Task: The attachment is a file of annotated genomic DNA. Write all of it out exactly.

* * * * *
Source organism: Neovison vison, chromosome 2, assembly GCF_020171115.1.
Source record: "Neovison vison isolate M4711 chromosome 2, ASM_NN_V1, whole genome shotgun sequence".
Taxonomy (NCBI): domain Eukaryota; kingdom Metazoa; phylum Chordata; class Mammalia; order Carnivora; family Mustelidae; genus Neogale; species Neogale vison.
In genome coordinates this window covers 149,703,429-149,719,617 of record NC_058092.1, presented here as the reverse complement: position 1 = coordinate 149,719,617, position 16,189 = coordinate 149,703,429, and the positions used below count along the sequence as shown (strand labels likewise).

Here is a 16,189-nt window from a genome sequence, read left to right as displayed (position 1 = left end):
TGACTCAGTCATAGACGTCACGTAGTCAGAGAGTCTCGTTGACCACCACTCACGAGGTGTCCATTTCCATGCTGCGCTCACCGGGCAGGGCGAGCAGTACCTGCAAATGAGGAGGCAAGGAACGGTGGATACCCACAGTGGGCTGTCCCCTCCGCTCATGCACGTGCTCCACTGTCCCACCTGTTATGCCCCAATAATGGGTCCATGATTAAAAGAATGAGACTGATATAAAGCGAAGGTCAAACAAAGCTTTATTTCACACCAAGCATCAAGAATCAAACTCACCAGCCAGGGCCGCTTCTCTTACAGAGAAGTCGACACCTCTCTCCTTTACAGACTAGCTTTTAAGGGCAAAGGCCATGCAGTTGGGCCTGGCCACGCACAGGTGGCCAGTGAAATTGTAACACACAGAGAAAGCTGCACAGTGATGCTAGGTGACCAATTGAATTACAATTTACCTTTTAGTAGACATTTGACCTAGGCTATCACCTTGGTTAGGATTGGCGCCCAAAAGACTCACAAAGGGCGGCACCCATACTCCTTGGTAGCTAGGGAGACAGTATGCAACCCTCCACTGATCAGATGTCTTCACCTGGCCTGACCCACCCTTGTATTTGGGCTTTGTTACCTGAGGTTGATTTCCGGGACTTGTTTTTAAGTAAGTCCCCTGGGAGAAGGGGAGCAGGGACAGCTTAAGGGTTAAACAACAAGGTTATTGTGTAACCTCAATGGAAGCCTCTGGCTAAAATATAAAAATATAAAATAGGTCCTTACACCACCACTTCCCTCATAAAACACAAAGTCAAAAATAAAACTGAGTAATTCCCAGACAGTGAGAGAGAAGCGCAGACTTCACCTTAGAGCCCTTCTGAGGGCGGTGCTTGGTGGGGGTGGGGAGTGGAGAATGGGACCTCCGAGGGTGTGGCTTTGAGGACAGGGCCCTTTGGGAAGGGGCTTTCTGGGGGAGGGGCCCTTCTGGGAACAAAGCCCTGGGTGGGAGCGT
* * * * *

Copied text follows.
Source organism: Neovison vison, chromosome 2, assembly GCF_020171115.1.
Source record: "Neovison vison isolate M4711 chromosome 2, ASM_NN_V1, whole genome shotgun sequence".
Taxonomy (NCBI): domain Eukaryota; kingdom Metazoa; phylum Chordata; class Mammalia; order Carnivora; family Mustelidae; genus Neogale; species Neogale vison.
In genome coordinates this window covers 149,703,429-149,719,617 of record NC_058092.1, presented here as the reverse complement: position 1 = coordinate 149,719,617, position 16,189 = coordinate 149,703,429, and the positions used below count along the sequence as shown (strand labels likewise).

Here is a 16,189-nt window from a genome sequence, read left to right as displayed (position 1 = left end):
TGACTCAGTCATAGACGTCACGTAGTCAGAGAGTCTCGTTGACCACCACTCACGAGGTGTCCATTTCCATGCTGCGCTCACCGGGCAGGGCGAGCAGTACCTGCAAATGAGGAGGCAAGGAACGGTGGATACCCACAGTGGGCTGTCCCCTCCGCTCATGCACGTGCTCCACTGTCCCACCTGTTATGCCCCAATAATGGGTCCATGATTAAAAGAATGAGACTGATATAAAGCGAAGGTCAAACAAAGCTTTATTTCACACCAAGCATCAAGAATCAAACTCACCAGCCAGGGCCGCTTCTCTTACAGAGAAGTCGACACCTCTCTCCTTTACAGACTAGCTTTTAAGGGCAAAGGCCATGCAGTTGGGCCTGGCCACGCACAGGTGGCCAGTGAAATTGTAACACACAGAGAAAGCTGCACAGTGATGCTAGGTGACCAATTGAATTACAATTTACCTTTTAGTAGACATTTGACCTAGGCTATCACCTTGGTTAGGATTGGCGCCCAAAAGACTCACAAAGGGCGGCACCCATACTCCTTGGTAGCTAGGGAGACAGTATGCAACCCTCCACTGATCAGATGTCTTCACCTGGCCTGACCCACCCTTGTATTTGGGCTTTGTTACCTGAGGTTGATTTCCGGGACTTGTTTTTAAGTAAGTCCCCTGGGAGAAGGGGAGCAGGGACAGCTTAAGGGTTAAACAACAAGGTTATTGTGTAACCTCAATGGAAGCCTCTGGCTAAAATATAAAAATATAAAATAGGTCCTTACACCACCACTTCCCTCATAAAACACAAAGTCAAAAATAAAACTGAGTAATTCCCAGACAGTGAGAGAGAAGCGCAGACTTCACCTTAGAGCCCTTCTGAGGGCGGTGCTTGGTGGGGGTGGGGAGTGGAGAATGGGACCTCCGAGGGTGTGGCTTTGAGGACAGGGCCCTTTGGGAAGGGGCTTTCTGGGGGAGGGGCCCTTCTGGGAACAAAGCCCTGGGTGGGAGCGT